Responding to the pandemic, Salonen and the Symphony created engaging online stuff, gamely mixing music, visual imagery and dance in programs crafted for the screen, and the moment. The interactive performance of Terry Riley’s mesmerizing “In C” featured the telegenic maestro playing toy piano on Davies’ solar-paneled roof.
“Because digital was all we did for more than a year, we learned a lot,” says the tech-fluent musician, who was featured in a 2014 ad for Apple’s iPad, composing on his laptop, and is keen on emerging technologies that make it possible for deaf people to experience music, or could allow severely disabled people to make music through eye movements. Going forward at the Symphony, “there will be key digital projects in the mix,” adds the conductor, who thinks they help connect younger folk to the power and beauty of orchestral music.
This past year, Salonen muses, “has been the weirdest and most difficult time for every symphony organization in the world. Usually by now, I should be on first-name terms with everyone, and know everyone’s name, and I don’t. But it’s getting there. There’s also something to be said for the fact that we got through this together, that I’ve been through that with my musicians; it feels like bonding on some level.”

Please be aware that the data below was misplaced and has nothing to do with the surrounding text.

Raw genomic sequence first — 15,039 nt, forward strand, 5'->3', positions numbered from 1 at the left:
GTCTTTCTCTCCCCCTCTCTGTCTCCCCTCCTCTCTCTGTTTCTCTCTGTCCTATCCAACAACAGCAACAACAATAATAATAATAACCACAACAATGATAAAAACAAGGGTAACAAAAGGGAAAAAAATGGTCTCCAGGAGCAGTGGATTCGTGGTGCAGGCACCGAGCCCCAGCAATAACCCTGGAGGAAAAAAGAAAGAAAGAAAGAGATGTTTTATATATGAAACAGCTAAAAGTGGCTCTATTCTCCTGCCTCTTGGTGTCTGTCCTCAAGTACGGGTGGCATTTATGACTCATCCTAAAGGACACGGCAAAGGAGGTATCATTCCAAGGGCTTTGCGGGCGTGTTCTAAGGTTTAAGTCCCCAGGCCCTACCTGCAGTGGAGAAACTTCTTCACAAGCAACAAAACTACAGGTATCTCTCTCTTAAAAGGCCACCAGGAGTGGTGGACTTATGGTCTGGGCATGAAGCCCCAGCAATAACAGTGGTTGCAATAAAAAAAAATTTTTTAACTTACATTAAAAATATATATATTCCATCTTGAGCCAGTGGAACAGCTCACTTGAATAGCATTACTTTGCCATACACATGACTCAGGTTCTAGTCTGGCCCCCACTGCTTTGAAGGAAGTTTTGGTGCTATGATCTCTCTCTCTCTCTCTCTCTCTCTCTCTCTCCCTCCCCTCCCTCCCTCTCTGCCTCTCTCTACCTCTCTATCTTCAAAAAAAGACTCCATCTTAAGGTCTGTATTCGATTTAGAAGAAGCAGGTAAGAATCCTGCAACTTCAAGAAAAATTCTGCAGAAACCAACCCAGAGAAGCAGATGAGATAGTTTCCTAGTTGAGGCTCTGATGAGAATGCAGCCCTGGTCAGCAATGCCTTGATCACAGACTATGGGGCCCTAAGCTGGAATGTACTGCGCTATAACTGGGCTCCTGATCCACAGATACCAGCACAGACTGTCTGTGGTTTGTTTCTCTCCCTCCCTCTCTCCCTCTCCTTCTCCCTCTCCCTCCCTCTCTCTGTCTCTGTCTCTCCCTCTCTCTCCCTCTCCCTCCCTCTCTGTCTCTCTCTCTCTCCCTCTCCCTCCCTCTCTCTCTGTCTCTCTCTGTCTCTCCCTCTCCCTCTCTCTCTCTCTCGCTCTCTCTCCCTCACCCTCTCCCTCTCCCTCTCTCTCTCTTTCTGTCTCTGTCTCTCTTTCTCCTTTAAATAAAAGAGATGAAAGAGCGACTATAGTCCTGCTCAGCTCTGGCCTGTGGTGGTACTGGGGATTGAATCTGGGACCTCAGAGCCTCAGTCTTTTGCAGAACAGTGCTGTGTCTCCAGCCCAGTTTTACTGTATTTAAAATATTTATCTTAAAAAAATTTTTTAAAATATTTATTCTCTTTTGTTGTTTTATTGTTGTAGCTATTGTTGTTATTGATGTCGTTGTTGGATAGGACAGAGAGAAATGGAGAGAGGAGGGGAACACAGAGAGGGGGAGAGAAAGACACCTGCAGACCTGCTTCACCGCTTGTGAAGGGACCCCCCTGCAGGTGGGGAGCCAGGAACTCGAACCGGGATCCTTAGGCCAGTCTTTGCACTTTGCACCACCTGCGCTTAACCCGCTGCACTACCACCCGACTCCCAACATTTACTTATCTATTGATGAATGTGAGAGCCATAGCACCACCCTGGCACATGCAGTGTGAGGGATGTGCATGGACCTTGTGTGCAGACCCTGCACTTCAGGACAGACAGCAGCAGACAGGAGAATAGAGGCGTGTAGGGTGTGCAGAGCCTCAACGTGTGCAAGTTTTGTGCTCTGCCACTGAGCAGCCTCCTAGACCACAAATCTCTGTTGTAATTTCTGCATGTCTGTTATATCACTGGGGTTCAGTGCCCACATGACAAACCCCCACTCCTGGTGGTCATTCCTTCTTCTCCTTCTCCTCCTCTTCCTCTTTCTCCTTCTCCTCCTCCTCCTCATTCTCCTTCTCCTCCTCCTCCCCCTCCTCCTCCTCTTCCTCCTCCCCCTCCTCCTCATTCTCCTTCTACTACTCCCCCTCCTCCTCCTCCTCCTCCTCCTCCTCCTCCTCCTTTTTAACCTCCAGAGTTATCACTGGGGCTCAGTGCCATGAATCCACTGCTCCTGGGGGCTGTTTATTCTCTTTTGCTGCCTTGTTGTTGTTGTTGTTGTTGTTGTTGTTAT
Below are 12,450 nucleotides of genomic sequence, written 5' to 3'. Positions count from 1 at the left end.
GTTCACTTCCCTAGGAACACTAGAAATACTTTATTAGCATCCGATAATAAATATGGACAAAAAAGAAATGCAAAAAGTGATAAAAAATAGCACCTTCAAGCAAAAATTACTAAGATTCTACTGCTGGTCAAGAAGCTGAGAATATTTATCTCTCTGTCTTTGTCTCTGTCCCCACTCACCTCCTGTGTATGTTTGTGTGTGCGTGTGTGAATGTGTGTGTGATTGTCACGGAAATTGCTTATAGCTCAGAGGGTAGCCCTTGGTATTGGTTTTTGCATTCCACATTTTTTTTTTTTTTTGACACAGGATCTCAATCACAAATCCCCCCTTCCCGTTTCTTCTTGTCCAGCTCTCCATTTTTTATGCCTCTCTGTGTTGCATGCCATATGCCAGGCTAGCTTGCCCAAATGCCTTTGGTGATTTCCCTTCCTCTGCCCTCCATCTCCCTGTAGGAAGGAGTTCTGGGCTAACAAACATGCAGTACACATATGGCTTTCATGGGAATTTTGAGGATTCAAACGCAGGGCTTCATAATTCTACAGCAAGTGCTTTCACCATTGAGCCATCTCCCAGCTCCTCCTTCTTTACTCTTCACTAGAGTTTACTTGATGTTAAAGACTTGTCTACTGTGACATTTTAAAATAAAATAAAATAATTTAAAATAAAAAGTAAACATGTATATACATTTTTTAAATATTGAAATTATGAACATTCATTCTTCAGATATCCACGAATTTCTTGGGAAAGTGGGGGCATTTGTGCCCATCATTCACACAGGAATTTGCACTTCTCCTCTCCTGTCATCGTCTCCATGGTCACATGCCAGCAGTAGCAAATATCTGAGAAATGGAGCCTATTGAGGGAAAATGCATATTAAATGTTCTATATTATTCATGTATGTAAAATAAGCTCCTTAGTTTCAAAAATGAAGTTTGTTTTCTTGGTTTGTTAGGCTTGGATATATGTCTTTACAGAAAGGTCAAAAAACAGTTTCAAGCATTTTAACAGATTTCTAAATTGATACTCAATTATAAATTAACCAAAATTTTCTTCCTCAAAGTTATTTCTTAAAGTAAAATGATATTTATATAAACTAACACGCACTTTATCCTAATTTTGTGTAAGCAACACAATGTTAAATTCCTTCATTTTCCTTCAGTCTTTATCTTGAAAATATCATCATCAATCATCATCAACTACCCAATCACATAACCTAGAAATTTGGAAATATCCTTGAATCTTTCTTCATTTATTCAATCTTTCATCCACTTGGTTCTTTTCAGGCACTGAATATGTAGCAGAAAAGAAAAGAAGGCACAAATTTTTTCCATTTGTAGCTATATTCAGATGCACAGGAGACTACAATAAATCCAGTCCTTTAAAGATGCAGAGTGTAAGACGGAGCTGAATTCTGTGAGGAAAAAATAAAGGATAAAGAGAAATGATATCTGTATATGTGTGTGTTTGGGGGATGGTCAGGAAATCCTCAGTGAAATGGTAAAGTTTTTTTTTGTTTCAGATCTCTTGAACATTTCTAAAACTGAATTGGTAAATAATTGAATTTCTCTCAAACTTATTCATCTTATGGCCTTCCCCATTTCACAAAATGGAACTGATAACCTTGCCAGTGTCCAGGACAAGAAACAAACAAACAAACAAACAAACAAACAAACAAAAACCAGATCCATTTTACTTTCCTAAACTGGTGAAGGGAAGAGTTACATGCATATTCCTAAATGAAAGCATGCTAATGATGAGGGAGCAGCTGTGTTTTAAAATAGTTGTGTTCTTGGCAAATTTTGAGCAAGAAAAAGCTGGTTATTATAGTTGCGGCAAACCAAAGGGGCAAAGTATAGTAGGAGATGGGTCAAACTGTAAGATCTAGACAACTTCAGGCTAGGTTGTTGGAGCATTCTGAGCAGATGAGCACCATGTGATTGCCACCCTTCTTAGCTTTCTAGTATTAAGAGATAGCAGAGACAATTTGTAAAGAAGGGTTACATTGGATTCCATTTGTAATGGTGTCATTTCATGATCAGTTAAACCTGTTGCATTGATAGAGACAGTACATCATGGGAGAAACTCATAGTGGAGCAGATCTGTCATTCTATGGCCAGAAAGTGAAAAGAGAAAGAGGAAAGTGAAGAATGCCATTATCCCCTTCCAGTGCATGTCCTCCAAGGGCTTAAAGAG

The expansive new season includes numerous premieres and commissioned works by a notably diverse group of composers, and Symphony debuts by many rising conductors and soloists, as well as the return of celebrated artists like Itzhak Perlman and Jean-Yves Thibaudet and masterworks by Beethoven, Respighi and Debussy. There are thematic programs of the sort that appeal to the inquisitive conductor, including a two-week exploration of the Prometheus myth that features the first Symphony performances of Beethoven’s full “The Creatures of Prometheus” (narrated, with animated visuals by Hillary Leben); Thiebaudet playing Scriabin’s Prometheus, The Poem of Fire; Liszt’s symphonic poem Prometheus; and the world premiere of Fang Man’s Song of the Flaming Phoenix, a concerto for sheng (a polyphonic Chinese mouth organ) co-commissioned by the Symphony and performed by Wu Wei.